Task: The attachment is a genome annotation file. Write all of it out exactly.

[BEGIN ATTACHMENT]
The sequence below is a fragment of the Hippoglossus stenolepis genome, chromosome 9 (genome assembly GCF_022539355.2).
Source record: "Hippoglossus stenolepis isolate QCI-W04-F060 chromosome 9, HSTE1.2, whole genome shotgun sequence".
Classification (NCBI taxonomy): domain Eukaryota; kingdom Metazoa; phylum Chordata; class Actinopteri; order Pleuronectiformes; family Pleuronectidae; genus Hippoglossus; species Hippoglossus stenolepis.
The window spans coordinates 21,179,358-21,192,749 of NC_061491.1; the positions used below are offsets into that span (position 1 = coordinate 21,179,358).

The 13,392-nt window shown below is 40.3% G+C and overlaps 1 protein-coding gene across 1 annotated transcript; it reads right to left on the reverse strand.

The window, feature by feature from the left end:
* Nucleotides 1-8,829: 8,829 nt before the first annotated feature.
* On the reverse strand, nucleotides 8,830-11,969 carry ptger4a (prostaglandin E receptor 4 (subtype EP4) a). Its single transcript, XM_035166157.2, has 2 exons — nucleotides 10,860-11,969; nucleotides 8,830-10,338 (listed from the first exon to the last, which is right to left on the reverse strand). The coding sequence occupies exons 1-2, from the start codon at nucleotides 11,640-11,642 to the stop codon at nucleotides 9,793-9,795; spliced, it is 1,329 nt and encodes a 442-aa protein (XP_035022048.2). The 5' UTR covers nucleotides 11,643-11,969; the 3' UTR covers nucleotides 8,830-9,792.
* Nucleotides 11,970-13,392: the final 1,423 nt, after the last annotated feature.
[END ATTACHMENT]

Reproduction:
The sequence below is a fragment of the Hippoglossus stenolepis genome, chromosome 9 (genome assembly GCF_022539355.2).
Source record: "Hippoglossus stenolepis isolate QCI-W04-F060 chromosome 9, HSTE1.2, whole genome shotgun sequence".
Classification (NCBI taxonomy): domain Eukaryota; kingdom Metazoa; phylum Chordata; class Actinopteri; order Pleuronectiformes; family Pleuronectidae; genus Hippoglossus; species Hippoglossus stenolepis.
The window spans coordinates 21,179,358-21,192,749 of NC_061491.1; the positions used below are offsets into that span (position 1 = coordinate 21,179,358).

The 13,392-nt window shown below is 40.3% G+C and overlaps 1 protein-coding gene across 1 annotated transcript; it reads right to left on the reverse strand.

The window, feature by feature from the left end:
* Nucleotides 1-8,829: 8,829 nt before the first annotated feature.
* On the reverse strand, nucleotides 8,830-11,969 carry ptger4a (prostaglandin E receptor 4 (subtype EP4) a). Its single transcript, XM_035166157.2, has 2 exons — nucleotides 10,860-11,969; nucleotides 8,830-10,338 (listed from the first exon to the last, which is right to left on the reverse strand). The coding sequence occupies exons 1-2, from the start codon at nucleotides 11,640-11,642 to the stop codon at nucleotides 9,793-9,795; spliced, it is 1,329 nt and encodes a 442-aa protein (XP_035022048.2). The 5' UTR covers nucleotides 11,643-11,969; the 3' UTR covers nucleotides 8,830-9,792.
* Nucleotides 11,970-13,392: the final 1,423 nt, after the last annotated feature.